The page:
June Cricket Diary 2005

Laurence Gale MScin Cricket

June Cricket Diary

By Laurence Gale MSc


We should get some consistent warmer weather in June, which is more conducive to preparing cricket wickets. The bounce and pace of the wickets should be improving now that soil profiles are drying out. Most Groundsmen are nearly half way through their playing season, looking to see how well their facilities are playing and standing up to wear and tear. Irrigation will be a major consideration with evapotranspiration (ET), the combined water loss from both the plant and soil surfaces, now rising due to the warmer weather. Watering will be essential for wicket repairs and preparation. Irrigate uniformly and ensure the right amount is applied. It's important to ensure that the water gets down deep into the rootzone to a minimum of 150newport-cricket-drying-out.jpg

Mowing of the square and outfield should be undertaken on a regular basis to maintain heights of cut. The square should be maintained at between 6-14mm and the outfield between 12-25mm.

Continue to verticut, training the grass to grow vertically. If you don't have a verticut option then use a drag brush to help stand the grass up prior to mowing. If using verticutting units be careful not to mark or scar the soil surface, as these scars will be hard to remove as the square dries out.

Summary of a 14 day wicket preparation:-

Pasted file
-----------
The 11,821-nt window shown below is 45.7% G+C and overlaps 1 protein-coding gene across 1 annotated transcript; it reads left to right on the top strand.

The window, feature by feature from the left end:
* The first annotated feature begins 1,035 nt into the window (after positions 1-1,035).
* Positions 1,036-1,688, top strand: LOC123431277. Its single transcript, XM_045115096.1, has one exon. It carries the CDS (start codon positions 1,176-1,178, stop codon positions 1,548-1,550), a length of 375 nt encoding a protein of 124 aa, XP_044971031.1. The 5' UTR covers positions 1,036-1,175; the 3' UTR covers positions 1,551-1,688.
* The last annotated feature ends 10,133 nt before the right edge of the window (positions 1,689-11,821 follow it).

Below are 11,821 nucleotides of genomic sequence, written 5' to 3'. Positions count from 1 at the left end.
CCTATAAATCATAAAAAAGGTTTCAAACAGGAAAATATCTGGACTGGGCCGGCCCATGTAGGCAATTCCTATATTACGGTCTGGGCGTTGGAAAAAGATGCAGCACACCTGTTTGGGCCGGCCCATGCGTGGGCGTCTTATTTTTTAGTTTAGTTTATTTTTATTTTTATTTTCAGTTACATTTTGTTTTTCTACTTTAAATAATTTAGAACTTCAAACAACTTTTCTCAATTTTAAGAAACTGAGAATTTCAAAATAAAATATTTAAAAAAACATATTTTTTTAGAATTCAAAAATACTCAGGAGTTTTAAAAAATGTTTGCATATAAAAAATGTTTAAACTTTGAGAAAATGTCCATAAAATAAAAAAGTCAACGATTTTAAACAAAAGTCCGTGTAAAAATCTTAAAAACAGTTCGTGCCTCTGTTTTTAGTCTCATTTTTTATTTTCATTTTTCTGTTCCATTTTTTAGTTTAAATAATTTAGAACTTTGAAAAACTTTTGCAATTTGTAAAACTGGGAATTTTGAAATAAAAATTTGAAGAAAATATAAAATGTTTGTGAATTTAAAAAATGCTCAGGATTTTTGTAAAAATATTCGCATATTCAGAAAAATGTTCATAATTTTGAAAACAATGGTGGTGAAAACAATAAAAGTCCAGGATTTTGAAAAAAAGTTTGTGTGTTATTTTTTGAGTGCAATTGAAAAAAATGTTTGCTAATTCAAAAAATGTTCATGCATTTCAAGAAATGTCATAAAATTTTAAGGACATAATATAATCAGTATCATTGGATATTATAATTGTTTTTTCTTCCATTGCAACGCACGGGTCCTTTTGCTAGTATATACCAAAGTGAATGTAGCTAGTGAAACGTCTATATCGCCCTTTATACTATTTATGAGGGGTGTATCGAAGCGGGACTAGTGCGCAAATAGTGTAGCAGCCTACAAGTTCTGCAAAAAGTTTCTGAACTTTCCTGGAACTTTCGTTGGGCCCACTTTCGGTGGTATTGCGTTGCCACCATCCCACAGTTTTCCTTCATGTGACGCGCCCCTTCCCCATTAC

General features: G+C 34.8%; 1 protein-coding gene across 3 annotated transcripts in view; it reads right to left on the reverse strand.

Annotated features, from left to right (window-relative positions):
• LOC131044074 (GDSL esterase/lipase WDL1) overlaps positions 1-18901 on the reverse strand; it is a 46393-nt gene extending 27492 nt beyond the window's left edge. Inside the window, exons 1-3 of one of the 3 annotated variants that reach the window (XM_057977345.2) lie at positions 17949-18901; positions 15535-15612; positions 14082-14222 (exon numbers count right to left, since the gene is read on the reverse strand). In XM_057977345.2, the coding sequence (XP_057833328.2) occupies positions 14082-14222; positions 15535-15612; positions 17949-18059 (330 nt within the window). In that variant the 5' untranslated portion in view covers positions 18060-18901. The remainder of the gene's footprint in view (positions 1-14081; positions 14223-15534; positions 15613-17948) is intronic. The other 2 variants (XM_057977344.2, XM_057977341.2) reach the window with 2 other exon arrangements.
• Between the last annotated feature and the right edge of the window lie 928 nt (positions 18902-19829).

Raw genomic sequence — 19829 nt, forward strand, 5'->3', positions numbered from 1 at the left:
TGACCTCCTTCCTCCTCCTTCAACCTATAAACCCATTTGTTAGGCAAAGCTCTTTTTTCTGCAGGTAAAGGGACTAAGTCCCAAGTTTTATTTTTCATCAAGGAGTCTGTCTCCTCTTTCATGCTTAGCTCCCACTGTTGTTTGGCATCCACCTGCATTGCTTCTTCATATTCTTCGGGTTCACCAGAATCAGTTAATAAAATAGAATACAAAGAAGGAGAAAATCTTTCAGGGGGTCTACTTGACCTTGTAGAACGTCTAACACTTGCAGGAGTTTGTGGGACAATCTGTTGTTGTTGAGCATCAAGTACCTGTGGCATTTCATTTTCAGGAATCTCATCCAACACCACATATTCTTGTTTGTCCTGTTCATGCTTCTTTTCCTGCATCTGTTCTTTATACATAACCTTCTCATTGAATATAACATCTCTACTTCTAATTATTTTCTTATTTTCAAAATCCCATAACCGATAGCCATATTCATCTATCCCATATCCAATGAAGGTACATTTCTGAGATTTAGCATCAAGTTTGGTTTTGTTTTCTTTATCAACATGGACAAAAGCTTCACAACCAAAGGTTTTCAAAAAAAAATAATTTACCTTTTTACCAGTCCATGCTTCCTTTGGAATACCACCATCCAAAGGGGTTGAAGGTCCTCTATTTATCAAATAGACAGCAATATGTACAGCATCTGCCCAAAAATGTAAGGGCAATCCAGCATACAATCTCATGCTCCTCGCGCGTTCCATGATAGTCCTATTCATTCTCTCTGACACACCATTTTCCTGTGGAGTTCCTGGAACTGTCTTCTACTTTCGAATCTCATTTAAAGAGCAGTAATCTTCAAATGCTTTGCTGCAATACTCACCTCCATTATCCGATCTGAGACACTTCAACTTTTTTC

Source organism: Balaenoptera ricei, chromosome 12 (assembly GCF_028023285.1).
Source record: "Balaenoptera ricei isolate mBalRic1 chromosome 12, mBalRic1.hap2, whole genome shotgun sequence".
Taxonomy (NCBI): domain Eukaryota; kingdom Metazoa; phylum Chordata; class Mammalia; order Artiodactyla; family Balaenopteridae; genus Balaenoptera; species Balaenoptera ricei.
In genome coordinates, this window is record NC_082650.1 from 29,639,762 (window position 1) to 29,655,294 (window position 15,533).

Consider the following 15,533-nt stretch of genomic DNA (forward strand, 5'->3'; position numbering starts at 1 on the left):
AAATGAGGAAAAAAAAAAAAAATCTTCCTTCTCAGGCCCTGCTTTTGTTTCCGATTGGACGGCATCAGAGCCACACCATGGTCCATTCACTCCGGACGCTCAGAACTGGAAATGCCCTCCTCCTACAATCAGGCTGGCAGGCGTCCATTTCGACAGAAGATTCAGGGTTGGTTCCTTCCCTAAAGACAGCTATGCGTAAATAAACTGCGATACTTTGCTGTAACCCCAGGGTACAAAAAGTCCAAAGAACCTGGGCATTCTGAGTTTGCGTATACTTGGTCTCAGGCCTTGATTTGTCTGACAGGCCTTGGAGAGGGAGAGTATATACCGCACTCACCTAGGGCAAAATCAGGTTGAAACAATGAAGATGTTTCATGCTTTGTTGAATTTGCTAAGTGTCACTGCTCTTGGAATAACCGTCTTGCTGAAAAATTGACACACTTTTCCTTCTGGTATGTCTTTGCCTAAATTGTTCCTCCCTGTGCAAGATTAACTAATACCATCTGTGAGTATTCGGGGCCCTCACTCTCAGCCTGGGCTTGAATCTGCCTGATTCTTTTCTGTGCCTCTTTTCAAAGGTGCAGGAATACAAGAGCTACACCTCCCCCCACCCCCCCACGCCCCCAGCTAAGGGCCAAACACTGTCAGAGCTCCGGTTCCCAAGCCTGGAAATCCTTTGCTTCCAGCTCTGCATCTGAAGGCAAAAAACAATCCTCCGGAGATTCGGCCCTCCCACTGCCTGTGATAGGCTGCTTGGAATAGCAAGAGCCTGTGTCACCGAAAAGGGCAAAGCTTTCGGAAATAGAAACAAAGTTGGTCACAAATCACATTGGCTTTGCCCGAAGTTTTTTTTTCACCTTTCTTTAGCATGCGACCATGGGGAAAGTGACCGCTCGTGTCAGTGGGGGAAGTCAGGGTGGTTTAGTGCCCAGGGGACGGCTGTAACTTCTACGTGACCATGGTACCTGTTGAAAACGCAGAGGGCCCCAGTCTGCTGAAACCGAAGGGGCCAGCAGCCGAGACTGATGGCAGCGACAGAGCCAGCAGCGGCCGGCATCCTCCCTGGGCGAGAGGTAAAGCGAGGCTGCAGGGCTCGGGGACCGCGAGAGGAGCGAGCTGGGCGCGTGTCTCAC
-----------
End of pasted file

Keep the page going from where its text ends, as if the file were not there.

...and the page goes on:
Day 14 -12

Cut down to 6mm, hand rake in 2-3 directions to clean out bottom of sward.

Day 12-10

Soak wicket until water is standing on full length of wicket.

Day 10-1

Roll wicket every day if conditions allow in 3 x 20 min spells with 1.5-2 tonne roller to consolidate and release moisture from wicket. Mow as required to keep sward at desired height (6-4mm).

Day 10-5

Keep wicket dry, if possible, with flat sheets.

Day 5-1

Use raised covers, if available, to keep wicket dry but still allow air movement.

Day 3-1

Reduce wicket height to 5mm, mark out using string lines for accuracy.

Day 1

Final mowing at 4mm, overmark, set stump holes.

After match wicket repairs begin with the brushing and sweeping up of any surface debris, soaking the wicket, scarifying, spiking, top dressing and overseeding. Additional work may be required to repair foot hole damage. It is important to carry out good repairs, as newport-cricket-worn-ends.jpg

Seeding of the ends where the grass is weak, sparse or bare can be continued, and the rise in temperature will help germination. Use germination sheets to aid this process but remove the sheets regularly to check for diseases. Remember that without good seed to soil contact the operation is useless. Ensure you use new seed as old material may not give you the required germination rates.

Remember not to neglect the outfield; it too has a major effect on a game if unattended. The outfield should be treated the same as any other natural grass pitch, carrying out regular mowing, aeration and feeding programmes to maintain a healthy sward.

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